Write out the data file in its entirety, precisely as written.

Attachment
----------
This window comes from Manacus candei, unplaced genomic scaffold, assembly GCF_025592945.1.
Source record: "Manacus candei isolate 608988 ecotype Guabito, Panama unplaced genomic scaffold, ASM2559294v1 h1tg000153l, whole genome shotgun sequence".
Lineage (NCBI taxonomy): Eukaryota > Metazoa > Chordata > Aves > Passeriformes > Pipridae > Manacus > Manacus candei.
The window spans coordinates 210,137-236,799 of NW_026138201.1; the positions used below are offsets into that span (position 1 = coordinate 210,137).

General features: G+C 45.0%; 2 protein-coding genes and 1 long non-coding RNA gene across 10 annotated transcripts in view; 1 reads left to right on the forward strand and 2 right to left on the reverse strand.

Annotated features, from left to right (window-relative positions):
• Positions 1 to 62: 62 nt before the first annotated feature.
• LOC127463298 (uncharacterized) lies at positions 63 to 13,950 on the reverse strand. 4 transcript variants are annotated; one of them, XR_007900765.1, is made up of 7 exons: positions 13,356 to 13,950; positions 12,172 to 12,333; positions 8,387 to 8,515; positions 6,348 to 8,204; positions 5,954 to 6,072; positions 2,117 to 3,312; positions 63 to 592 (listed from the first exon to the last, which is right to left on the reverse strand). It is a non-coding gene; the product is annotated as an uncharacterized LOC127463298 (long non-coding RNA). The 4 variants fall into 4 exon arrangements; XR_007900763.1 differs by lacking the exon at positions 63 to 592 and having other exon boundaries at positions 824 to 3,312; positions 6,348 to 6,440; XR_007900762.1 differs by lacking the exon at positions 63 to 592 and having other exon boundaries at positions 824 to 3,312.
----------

This window comes from Manacus candei, unplaced genomic scaffold, assembly GCF_025592945.1.
Source record: "Manacus candei isolate 608988 ecotype Guabito, Panama unplaced genomic scaffold, ASM2559294v1 h1tg000153l, whole genome shotgun sequence".
Lineage (NCBI taxonomy): Eukaryota > Metazoa > Chordata > Aves > Passeriformes > Pipridae > Manacus > Manacus candei.
The window spans coordinates 210,137-236,799 of NW_026138201.1; the positions used below are offsets into that span (position 1 = coordinate 210,137).

General features: G+C 45.0%; 2 protein-coding genes and 1 long non-coding RNA gene across 10 annotated transcripts in view; 1 reads left to right on the forward strand and 2 right to left on the reverse strand.

Annotated features, from left to right (window-relative positions):
• Positions 1 to 62: 62 nt before the first annotated feature.
• LOC127463298 (uncharacterized) lies at positions 63 to 13,950 on the reverse strand. 4 transcript variants are annotated; one of them, XR_007900765.1, is made up of 7 exons: positions 13,356 to 13,950; positions 12,172 to 12,333; positions 8,387 to 8,515; positions 6,348 to 8,204; positions 5,954 to 6,072; positions 2,117 to 3,312; positions 63 to 592 (listed from the first exon to the last, which is right to left on the reverse strand). It is a non-coding gene; the product is annotated as an uncharacterized LOC127463298 (long non-coding RNA). The 4 variants fall into 4 exon arrangements; XR_007900763.1 differs by lacking the exon at positions 63 to 592 and having other exon boundaries at positions 824 to 3,312; positions 6,348 to 6,440; XR_007900762.1 differs by lacking the exon at positions 63 to 592 and having other exon boundaries at positions 824 to 3,312.